Epitranscriptomic modification of DNA is well known, but it is now becoming increasingly evident that RNA is also epigenetically modified. RNA is subject to decoration with over 130 different modifications. Most of these map to very abundant RNAs such as rRNAs and tRNAs, but a subset are seen in mRNA, circRNA and lncRNA (Schaefer et al., 2017). The most common marks are N(6)-methyl-adenosine (m6A), 5-methylcytosine (m5C), 5-hydroxymethylcytosine (hm5C) and N1-methyladenosine (m1A), which have been shown to be widely present throughout the transcriptome by high throughput sequencing (Jung and Goldman, 2018). M6A is enriched in the last exon of genes and also occurs preferentially at 5′ untranslated regions (UTRs) (Ke et al., 2015; Meyer et al., 2015), whereas m1A is enriched in promoters and 5′ UTRs (Dominissini et al., 2016). m5C marks are often located at both 5′ and 3′ UTRs (Squires et al., 2012). RNA modifications can influence gene expression by a number of mechanisms, including influencing RNA structure, recruiting other regulatory proteins (e.g., splicing factors, RNA binding proteins involved in control of stability) or moderation of translation (Nachtergaele, 2017). RNA epitranscriptomic marks are added and removed by a series of writers (METTL3, METTL14, WTAP, KIAA1429, RBM15/15B, and METTL16) and erasers (FTO and ALKBH5) (Tong et al., 2018). Disruption of m6A disrupts RNA metabolism; m6A depleted transcripts have been reported to be unstable (Tang et al., 2018). Accordingly, mutations in the writer or eraser machinery have been associated with cancers such as hepatocellular carcinoma and acute myeloid leukemia (AML) (Vu et al., 2017; Chen et al., 2018), and with memory, fertility and metabolic phenotypes (Fischer et al., 2009; Zheng et al., 2013; Nainar et al., 2016). The RNA epigenomic writers and erasers are therefore promising future therapeutic targets. At present, the work in this area is mainly in cell and animal models. Silencing the METTL14 ‘writer’ led to restoration of differentiation of myeloid cells in AML and inhibited AML cell survival and proliferation (Weng et al., 2018). Similar strategies targeting ALKBH5 have showed promise as anti-tumor agents in glioblastoma stem cells (Schonberg et al., 2015). Studies have suggested that small molecule inhibitors of FTO may have potential utility as anticonvulsants in mouse models of epilepsy in vivo, by suppression of 2-oxoglutarate (2OG) through altering m6A levels (Zheng et al., 2014).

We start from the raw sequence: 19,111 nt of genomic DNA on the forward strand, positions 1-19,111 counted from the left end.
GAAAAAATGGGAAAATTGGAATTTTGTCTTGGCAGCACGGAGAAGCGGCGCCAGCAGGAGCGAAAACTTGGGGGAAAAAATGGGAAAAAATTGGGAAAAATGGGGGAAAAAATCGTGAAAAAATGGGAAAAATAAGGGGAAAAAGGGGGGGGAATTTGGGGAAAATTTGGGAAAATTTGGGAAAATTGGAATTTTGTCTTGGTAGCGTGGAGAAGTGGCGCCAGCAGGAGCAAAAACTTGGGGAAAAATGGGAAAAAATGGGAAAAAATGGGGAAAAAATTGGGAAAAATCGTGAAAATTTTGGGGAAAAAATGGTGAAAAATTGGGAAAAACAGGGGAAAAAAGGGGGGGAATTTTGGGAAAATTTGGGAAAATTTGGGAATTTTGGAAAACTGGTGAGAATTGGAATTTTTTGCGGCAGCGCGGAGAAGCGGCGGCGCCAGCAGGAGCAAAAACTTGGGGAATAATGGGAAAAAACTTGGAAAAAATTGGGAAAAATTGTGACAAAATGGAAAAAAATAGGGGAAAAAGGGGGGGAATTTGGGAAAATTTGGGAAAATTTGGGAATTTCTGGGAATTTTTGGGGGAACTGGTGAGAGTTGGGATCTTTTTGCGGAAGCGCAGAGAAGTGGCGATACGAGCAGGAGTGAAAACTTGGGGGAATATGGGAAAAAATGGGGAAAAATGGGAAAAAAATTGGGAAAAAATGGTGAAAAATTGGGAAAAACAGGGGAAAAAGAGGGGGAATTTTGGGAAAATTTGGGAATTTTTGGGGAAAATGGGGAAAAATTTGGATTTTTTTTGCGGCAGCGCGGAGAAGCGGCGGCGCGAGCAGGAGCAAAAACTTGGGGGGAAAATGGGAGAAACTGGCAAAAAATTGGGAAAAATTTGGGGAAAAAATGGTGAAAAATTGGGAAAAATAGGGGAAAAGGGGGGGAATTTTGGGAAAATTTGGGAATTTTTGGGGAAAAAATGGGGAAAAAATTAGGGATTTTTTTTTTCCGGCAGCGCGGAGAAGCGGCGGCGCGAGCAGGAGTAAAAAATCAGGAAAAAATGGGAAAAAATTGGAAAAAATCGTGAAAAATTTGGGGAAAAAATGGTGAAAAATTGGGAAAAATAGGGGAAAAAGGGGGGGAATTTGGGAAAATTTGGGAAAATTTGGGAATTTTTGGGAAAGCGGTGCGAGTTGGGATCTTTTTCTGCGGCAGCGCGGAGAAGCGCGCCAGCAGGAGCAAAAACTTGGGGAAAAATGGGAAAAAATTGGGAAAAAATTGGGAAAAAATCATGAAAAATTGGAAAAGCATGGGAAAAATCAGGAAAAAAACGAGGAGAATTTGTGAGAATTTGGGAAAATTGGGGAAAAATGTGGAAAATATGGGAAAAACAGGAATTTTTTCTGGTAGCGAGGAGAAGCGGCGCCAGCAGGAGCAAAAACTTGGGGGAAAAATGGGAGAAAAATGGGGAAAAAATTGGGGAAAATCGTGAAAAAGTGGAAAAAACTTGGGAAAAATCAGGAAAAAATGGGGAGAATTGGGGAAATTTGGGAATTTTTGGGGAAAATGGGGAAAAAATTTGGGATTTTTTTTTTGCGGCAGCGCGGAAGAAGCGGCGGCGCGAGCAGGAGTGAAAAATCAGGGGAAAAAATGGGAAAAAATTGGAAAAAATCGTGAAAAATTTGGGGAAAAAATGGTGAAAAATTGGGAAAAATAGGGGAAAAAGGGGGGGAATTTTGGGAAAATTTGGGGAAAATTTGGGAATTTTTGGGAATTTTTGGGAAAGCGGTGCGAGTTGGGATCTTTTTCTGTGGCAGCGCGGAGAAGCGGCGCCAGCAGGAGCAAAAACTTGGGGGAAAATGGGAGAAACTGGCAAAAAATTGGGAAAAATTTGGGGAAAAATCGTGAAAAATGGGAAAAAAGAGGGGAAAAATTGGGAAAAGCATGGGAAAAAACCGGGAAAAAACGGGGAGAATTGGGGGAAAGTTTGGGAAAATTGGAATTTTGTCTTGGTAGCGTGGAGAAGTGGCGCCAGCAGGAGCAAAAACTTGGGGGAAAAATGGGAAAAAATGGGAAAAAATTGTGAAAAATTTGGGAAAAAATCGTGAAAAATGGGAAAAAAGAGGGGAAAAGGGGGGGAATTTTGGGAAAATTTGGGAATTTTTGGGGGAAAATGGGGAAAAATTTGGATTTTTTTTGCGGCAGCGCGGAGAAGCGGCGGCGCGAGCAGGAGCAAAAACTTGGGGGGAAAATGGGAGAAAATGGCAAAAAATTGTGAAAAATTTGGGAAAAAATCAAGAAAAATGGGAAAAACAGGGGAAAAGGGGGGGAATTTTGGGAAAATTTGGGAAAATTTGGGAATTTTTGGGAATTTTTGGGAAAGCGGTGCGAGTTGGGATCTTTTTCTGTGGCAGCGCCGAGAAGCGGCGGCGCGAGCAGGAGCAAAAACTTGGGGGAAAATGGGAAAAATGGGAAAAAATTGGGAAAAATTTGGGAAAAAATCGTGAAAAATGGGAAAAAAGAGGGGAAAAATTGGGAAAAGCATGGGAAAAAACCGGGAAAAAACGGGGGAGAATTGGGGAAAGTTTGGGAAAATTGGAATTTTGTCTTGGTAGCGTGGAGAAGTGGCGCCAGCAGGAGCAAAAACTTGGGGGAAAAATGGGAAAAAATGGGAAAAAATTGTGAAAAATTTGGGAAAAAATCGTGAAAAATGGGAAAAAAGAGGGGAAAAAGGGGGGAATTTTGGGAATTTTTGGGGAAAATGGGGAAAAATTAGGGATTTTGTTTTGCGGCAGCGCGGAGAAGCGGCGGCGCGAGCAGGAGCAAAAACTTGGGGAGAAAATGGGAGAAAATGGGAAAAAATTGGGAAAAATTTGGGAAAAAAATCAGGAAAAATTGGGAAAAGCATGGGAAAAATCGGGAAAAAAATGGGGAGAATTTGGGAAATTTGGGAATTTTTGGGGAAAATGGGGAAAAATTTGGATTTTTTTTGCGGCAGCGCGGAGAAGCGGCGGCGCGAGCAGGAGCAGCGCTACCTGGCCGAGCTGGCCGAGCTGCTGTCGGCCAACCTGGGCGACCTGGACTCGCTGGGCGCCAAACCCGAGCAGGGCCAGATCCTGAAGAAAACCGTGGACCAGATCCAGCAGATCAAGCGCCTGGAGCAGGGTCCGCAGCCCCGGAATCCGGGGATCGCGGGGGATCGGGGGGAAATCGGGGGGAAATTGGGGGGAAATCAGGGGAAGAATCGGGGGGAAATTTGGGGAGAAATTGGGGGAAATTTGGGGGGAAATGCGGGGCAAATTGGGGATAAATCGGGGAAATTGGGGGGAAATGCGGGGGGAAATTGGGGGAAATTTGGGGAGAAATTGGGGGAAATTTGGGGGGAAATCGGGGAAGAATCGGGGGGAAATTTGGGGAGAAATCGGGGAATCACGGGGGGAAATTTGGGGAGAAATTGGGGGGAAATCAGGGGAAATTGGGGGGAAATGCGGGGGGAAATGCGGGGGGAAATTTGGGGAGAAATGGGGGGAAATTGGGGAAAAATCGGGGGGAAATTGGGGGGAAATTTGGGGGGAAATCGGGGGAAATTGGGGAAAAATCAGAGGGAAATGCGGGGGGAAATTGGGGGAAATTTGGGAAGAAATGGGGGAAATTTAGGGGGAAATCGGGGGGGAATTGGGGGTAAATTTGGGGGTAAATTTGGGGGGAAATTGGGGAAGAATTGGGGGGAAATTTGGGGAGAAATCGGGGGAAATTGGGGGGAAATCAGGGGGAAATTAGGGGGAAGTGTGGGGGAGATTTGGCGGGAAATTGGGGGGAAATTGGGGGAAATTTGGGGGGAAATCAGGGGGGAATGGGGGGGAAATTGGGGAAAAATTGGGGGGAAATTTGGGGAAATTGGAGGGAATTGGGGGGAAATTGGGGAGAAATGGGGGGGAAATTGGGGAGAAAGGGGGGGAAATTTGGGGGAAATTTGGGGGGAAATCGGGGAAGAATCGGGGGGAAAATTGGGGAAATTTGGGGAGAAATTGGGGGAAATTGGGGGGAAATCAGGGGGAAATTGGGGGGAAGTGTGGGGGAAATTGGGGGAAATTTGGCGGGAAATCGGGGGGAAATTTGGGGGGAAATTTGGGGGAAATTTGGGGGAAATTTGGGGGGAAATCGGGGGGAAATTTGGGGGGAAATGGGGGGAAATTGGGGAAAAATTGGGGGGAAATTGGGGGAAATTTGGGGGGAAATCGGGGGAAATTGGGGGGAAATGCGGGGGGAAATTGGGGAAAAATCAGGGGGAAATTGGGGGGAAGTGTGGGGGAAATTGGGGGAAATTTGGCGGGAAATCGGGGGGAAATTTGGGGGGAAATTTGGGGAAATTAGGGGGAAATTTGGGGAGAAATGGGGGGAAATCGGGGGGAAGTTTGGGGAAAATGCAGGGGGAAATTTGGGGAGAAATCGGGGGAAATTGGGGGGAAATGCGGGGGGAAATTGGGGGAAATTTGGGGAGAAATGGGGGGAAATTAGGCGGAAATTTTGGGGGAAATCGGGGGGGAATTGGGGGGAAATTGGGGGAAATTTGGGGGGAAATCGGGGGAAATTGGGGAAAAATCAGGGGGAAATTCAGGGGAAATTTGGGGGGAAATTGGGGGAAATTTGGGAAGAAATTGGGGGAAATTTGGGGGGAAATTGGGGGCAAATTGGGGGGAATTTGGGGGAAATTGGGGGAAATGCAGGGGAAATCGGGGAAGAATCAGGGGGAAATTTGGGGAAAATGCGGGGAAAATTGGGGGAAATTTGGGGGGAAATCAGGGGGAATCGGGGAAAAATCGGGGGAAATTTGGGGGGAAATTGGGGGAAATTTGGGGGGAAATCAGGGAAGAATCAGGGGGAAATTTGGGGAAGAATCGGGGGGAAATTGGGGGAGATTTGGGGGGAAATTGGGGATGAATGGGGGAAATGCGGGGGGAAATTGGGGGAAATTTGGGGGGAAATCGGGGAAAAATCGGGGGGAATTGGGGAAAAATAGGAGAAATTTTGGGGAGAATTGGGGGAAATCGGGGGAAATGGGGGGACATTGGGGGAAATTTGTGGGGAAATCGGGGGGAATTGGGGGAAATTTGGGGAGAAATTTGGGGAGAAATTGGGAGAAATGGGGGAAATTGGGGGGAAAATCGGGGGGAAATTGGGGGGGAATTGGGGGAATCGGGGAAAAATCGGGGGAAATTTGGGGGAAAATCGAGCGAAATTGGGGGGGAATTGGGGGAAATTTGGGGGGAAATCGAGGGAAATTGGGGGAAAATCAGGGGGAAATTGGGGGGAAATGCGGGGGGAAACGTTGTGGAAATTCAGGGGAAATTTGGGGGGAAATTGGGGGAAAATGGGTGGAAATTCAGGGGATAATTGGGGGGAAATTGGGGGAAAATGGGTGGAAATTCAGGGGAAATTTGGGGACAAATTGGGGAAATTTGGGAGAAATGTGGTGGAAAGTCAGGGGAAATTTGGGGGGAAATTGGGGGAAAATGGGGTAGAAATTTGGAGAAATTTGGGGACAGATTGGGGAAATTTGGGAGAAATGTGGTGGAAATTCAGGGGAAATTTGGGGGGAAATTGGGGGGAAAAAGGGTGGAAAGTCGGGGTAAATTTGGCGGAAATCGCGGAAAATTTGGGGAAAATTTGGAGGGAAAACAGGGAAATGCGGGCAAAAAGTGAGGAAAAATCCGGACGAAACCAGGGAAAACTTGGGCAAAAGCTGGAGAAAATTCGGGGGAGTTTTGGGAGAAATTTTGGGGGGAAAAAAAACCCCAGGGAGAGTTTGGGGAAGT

Modulation of RNA Export